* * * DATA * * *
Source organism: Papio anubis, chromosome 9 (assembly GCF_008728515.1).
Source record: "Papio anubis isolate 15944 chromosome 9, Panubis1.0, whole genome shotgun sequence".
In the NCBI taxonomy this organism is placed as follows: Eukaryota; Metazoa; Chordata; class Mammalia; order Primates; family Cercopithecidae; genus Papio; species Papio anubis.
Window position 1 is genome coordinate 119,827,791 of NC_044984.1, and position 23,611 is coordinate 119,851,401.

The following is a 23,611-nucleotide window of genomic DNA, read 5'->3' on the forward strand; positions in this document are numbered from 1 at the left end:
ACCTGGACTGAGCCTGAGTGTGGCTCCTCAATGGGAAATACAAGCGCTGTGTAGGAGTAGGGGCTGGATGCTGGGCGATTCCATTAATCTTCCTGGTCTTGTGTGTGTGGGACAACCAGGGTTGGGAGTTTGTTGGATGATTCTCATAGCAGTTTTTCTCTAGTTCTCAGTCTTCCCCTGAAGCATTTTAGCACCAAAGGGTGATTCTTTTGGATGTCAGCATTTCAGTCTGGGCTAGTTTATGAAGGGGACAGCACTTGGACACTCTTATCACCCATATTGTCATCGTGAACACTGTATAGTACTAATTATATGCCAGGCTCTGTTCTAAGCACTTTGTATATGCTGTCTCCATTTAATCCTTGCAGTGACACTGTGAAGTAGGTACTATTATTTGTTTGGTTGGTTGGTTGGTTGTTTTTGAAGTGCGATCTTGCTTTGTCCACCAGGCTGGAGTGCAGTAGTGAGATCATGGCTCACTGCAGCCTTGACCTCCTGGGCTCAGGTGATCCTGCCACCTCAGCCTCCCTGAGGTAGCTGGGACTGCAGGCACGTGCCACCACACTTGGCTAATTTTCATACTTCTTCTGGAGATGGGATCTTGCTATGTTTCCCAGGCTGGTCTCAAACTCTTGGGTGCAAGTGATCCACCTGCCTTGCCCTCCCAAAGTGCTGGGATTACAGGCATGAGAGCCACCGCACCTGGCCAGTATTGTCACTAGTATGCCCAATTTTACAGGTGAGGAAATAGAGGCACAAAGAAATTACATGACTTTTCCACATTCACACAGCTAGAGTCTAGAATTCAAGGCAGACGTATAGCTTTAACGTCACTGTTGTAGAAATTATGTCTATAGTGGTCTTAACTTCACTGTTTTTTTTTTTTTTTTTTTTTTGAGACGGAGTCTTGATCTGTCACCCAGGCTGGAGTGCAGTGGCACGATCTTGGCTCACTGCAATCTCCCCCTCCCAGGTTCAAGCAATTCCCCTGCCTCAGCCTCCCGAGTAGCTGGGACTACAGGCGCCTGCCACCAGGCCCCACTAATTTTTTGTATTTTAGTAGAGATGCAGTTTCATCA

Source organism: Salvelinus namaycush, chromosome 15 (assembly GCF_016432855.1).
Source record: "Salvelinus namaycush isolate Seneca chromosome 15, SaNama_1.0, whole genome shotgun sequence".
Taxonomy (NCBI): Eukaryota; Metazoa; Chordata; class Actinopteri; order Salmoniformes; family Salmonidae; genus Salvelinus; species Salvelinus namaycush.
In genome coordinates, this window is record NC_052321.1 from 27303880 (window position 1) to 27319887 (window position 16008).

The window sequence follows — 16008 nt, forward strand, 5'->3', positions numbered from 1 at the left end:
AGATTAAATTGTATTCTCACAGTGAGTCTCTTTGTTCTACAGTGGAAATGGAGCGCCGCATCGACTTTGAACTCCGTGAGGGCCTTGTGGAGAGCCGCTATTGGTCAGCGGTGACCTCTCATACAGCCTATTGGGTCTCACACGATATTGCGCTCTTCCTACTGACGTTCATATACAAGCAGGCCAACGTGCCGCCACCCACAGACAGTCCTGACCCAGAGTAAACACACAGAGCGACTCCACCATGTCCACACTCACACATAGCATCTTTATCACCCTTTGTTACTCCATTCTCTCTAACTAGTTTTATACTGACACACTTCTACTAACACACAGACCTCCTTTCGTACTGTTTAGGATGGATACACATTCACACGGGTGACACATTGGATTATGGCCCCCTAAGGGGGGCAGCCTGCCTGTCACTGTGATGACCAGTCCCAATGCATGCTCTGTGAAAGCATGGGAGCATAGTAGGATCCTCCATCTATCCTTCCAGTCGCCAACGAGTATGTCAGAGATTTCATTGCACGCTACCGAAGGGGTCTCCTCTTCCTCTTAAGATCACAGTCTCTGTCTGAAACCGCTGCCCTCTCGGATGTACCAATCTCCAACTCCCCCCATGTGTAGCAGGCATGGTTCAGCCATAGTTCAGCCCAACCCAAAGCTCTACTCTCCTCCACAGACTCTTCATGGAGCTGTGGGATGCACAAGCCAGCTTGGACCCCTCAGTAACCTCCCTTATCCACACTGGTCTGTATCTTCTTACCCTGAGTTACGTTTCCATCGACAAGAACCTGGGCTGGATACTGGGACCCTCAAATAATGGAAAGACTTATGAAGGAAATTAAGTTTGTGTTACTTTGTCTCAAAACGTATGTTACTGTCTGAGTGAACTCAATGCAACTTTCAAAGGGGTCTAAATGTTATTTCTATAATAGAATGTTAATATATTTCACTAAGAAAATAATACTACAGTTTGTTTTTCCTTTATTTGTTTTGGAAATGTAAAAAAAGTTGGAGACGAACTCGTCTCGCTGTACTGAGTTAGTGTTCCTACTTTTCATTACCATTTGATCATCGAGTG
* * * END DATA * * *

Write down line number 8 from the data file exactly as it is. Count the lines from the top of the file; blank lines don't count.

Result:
Source record: "Salvelinus namaycush isolate Seneca chromosome 15, SaNama_1.0, whole genome shotgun sequence".